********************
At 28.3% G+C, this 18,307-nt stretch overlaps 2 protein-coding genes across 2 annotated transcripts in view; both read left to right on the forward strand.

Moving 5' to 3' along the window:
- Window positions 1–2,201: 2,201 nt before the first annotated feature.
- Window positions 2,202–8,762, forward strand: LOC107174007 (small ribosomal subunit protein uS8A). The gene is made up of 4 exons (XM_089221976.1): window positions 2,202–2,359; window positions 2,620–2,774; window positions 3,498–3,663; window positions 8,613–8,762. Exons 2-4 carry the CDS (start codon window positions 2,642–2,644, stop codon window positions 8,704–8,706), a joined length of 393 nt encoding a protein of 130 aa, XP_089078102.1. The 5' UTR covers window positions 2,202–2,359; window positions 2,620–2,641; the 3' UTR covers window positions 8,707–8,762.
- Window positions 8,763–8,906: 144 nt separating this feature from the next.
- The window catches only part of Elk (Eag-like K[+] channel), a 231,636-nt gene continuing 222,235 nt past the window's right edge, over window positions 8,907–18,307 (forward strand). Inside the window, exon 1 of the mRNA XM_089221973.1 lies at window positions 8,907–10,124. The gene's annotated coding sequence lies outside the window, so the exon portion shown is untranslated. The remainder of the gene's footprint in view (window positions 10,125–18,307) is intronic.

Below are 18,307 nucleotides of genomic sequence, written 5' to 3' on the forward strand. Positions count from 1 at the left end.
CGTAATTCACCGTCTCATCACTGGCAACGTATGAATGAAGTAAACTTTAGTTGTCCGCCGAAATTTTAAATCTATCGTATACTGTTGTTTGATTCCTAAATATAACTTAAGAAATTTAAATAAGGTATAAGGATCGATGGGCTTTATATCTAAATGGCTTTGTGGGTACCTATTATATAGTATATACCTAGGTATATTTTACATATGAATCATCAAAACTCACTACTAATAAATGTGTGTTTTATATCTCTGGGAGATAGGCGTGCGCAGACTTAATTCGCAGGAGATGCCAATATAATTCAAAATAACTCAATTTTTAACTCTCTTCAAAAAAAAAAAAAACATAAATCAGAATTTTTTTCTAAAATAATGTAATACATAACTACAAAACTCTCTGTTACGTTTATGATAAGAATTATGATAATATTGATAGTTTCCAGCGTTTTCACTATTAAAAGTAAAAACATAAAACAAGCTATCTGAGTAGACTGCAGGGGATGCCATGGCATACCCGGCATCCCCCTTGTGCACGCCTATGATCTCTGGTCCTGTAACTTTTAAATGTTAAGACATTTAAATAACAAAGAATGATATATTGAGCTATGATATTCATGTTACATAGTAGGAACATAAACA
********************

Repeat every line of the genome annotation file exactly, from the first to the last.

At 28.3% G+C, this 18,307-nt stretch overlaps 2 protein-coding genes across 2 annotated transcripts in view; both read left to right on the forward strand.

Moving 5' to 3' along the window:
- Window positions 1–2,201: 2,201 nt before the first annotated feature.
- Window positions 2,202–8,762, forward strand: LOC107174007 (small ribosomal subunit protein uS8A). The gene is made up of 4 exons (XM_089221976.1): window positions 2,202–2,359; window positions 2,620–2,774; window positions 3,498–3,663; window positions 8,613–8,762. Exons 2-4 carry the CDS (start codon window positions 2,642–2,644, stop codon window positions 8,704–8,706), a joined length of 393 nt encoding a protein of 130 aa, XP_089078102.1. The 5' UTR covers window positions 2,202–2,359; window positions 2,620–2,641; the 3' UTR covers window positions 8,707–8,762.
- Window positions 8,763–8,906: 144 nt separating this feature from the next.
- The window catches only part of Elk (Eag-like K[+] channel), a 231,636-nt gene continuing 222,235 nt past the window's right edge, over window positions 8,907–18,307 (forward strand). Inside the window, exon 1 of the mRNA XM_089221973.1 lies at window positions 8,907–10,124. The gene's annotated coding sequence lies outside the window, so the exon portion shown is untranslated. The remainder of the gene's footprint in view (window positions 10,125–18,307) is intronic.

Below are 18,307 nucleotides of genomic sequence, written 5' to 3' on the forward strand. Positions count from 1 at the left end.
CGTAATTCACCGTCTCATCACTGGCAACGTATGAATGAAGTAAACTTTAGTTGTCCGCCGAAATTTTAAATCTATCGTATACTGTTGTTTGATTCCTAAATATAACTTAAGAAATTTAAATAAGGTATAAGGATCGATGGGCTTTATATCTAAATGGCTTTGTGGGTACCTATTATATAGTATATACCTAGGTATATTTTACATATGAATCATCAAAACTCACTACTAATAAATGTGTGTTTTATATCTCTGGGAGATAGGCGTGCGCAGACTTAATTCGCAGGAGATGCCAATATAATTCAAAATAACTCAATTTTTAACTCTCTTCAAAAAAAAAAAAAACATAAATCAGAATTTTTTTCTAAAATAATGTAATACATAACTACAAAACTCTCTGTTACGTTTATGATAAGAATTATGATAATATTGATAGTTTCCAGCGTTTTCACTATTAAAAGTAAAAACATAAAACAAGCTATCTGAGTAGACTGCAGGGGATGCCATGGCATACCCGGCATCCCCCTTGTGCACGCCTATGATCTCTGGTCCTGTAACTTTTAAATGTTAAGACATTTAAATAACAAAGAATGATATATTGAGCTATGATATTCATGTTACATAGTAGGAACATAAACA